we will have been syllabling
you will have been syllabling
they will have been syllabling
Past Perfect Continuous
I had been syllabling
you had been syllabling
he/she/it had been syllabling
we had been syllabling
you had been syllabling
they had been syllabling
Conditional
I would syllable
you would syllable
he/she/it would syllable
we would syllable
you would syllable
they would syllable
Past Conditional
I would have syllabled
you would have syllabled
he/she/it would have syllabled
we would have syllabled
you would have syllabled
they would have syllabled

syllable

A single unit of sound made in the pronunciation of a word.
ThesaurusAntonymsRelated WordsSynonymsLegend:
Noun1.syllable - a unit of spoken language larger than a phoneme; "the word `pocket' has two syllables"
language unit, linguistic unit - one of the natural units into which linguistic messages can be analyzed
word - a unit of language that native speakers can identify; "words are the blocks from which sentences are made"; "he hardly said ten words all morning"
ultima - the last syllable in a word
penult, penultima, penultimate - the next to last syllable in a word
antepenult, antepenultima, antepenultimate - the 3rd syllable of a word counting back from the end
reduplication - the syllable added in a reduplicated word form
solfa syllable - one of the names for notes of a musical scale in solmization
Translations
slabika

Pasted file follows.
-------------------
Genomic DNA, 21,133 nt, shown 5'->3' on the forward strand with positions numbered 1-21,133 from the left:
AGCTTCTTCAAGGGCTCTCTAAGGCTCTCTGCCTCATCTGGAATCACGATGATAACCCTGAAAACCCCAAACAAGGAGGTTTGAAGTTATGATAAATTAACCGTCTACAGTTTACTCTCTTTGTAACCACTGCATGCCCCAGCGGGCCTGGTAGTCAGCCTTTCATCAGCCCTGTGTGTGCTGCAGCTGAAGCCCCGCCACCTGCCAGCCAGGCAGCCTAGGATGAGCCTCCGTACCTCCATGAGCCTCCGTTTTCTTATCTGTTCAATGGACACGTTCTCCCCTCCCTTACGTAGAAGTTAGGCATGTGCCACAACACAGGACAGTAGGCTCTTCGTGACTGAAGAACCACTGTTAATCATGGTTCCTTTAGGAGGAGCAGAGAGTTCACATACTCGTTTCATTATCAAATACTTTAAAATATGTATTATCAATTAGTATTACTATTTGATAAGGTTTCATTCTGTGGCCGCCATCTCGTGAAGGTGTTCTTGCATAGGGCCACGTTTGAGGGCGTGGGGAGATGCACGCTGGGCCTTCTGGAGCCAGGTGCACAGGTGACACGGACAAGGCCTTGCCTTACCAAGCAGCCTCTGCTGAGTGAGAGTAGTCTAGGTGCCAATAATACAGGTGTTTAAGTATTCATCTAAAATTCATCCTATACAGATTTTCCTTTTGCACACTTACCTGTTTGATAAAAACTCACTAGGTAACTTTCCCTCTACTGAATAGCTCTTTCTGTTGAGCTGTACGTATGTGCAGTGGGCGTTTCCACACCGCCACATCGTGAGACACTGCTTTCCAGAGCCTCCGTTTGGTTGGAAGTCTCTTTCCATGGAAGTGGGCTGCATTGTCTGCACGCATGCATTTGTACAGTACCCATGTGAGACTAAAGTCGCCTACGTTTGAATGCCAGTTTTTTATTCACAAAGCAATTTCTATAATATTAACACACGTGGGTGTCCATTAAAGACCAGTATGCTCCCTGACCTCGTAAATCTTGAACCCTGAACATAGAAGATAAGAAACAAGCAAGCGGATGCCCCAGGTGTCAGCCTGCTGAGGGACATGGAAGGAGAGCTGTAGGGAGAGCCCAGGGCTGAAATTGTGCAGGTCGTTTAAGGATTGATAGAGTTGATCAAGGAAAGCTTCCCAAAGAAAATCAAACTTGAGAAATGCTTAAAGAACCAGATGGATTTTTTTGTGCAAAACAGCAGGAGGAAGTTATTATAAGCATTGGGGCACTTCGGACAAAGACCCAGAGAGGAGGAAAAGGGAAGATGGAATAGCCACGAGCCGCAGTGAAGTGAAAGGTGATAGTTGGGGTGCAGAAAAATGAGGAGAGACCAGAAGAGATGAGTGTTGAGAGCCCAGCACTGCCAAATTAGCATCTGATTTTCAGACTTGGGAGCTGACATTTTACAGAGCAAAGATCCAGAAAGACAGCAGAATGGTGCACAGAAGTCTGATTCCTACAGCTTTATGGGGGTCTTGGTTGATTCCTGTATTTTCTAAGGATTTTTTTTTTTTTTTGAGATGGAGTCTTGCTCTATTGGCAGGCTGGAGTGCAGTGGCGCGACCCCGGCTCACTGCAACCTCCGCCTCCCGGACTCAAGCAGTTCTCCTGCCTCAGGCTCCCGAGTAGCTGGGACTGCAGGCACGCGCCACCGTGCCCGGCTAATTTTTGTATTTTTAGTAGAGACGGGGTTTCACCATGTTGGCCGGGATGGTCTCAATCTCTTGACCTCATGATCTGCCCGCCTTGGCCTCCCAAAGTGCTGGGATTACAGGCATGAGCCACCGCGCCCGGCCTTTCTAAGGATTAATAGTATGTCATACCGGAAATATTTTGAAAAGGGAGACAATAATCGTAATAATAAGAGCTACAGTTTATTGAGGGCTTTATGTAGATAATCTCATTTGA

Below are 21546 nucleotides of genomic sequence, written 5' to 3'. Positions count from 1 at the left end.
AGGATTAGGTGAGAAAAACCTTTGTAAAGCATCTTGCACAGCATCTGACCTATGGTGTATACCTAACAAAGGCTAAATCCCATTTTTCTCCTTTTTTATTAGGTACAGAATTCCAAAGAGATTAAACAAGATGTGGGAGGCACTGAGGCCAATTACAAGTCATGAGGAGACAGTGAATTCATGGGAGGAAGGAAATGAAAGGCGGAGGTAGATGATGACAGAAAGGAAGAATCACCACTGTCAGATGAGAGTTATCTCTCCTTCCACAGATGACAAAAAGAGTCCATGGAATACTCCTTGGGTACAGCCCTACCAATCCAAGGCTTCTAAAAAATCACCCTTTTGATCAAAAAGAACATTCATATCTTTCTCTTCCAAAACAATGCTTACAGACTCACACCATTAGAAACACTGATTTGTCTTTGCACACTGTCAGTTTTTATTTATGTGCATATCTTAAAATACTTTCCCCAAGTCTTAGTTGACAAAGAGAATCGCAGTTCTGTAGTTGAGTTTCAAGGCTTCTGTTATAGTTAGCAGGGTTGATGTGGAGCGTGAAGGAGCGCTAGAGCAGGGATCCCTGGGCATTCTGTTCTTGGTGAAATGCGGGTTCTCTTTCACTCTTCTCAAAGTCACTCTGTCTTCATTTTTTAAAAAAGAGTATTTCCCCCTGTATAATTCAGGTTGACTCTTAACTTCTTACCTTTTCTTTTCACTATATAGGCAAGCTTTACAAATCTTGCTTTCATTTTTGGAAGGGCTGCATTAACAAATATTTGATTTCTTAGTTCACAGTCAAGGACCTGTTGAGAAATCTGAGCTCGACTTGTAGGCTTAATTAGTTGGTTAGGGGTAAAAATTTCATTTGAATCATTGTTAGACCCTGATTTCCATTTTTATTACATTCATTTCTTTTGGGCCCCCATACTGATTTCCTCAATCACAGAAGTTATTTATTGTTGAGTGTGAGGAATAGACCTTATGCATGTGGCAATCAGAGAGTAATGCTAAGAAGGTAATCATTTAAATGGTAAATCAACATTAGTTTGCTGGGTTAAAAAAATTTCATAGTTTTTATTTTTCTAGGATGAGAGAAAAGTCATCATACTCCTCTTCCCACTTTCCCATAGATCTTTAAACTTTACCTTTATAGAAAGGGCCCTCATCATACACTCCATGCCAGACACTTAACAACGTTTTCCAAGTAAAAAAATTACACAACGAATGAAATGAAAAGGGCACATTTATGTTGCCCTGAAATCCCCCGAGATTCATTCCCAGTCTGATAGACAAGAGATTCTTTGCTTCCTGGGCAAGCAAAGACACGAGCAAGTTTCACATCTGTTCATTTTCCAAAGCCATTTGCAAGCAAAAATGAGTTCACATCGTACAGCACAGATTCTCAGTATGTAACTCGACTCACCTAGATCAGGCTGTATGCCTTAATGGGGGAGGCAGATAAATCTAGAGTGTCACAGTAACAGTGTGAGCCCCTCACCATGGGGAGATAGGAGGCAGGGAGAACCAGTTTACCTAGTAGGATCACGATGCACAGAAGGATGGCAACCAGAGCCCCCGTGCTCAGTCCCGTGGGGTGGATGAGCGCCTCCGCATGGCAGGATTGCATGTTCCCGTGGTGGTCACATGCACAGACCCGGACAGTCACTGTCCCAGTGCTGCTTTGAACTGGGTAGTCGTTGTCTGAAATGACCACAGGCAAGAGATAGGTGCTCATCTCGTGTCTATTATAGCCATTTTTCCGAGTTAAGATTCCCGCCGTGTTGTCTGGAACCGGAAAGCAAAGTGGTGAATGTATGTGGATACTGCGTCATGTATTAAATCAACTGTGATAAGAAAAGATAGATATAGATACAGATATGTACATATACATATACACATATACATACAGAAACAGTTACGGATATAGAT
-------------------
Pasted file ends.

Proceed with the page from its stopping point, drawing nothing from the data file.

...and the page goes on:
stavelse
tavu
slog
szótag
atkvæîi
音節
음절
silabinisskiemeninisskiemuo
zilbe
slabika
zlog
slog
stavelse
พยางค์
âm tiết

syllable

[ˈsɪləbl] Nsílaba f
I will explain it in words of one syllablete lo explico como a un niño

syllable

[ˈsɪləbəl] nsyllabe f

syllable

nSilbe f; a two-syllable(d) wordein zweisilbiges Wort; in words of one syllable (hum)in einfachen Worten

syllable

[ˈsɪləbl] nsillaba

syllable

(ˈsiləbl) noun
a word or part of a word usually containing a vowel sound. `Cheese' has one syllable, `but-ter' two and `mar-ga-rine' three.
syllabic (-ˈlӕ-) adjective

syllable

مَقْطَعٌ لَفْظِيّ slabika stavelse Silbe συλλαβή sílaba tavu syllabe slog sillaba 音節 음절 lettergreep stavelse sylaba sílaba слог stavelse พยางค์ hece âm tiết 音节

syllable

n. gr. sílaba.
References in periodicals archive ?
The duration of a closed syllable rhyme was calculated by measuring the duration of the vowel and the part of the geminate consonant or consonant cluster preceding the syllable boundary.
For example, does the speller need to know that mad is a closed syllable in order to be able to spell it correctly?
In the phonologically more archaic NP, there is only one notable case of vowel raising that has not taken place in SP, that from closed syllable *oo to uu in NP: truu 'three' < *troo.
We observed an effect of word length only for the words ending in a closed syllable.
However, this creates a contradiction, since the authors also point out that stressed vowels in an open syllable are long, but short in a closed syllable, such as when followed by a geminate.
Consonant gradation (grade alternation) is represented by the shortening, weakening or loss of the initial consonant of a word-internal (previously) closed syllable or replacement thereof with another consonant either by assimilating with the preceding consonants or marker of the syllable boundary.
as indicated below, the generalization is that only short vowels--both primary and secondary--can occur in a closed syllable.
gt;> in the final closed syllable have stress on this syllable.
All the other groups contain at least one closed syllable.
Take Middle English Closed Syllable Lengthening, for example .
Words like the ones in (7) show that NOCODA in (4b) is a violable constraint in Zoque because they contain a closed syllable.
Weak stops occurred (a) after a stressed syllable at the beginning of a closed syllable between two vowels or a sonorant and a vowel (radical gradation), and (b) after an unstressed syllable intervocalically (suffixal gradation).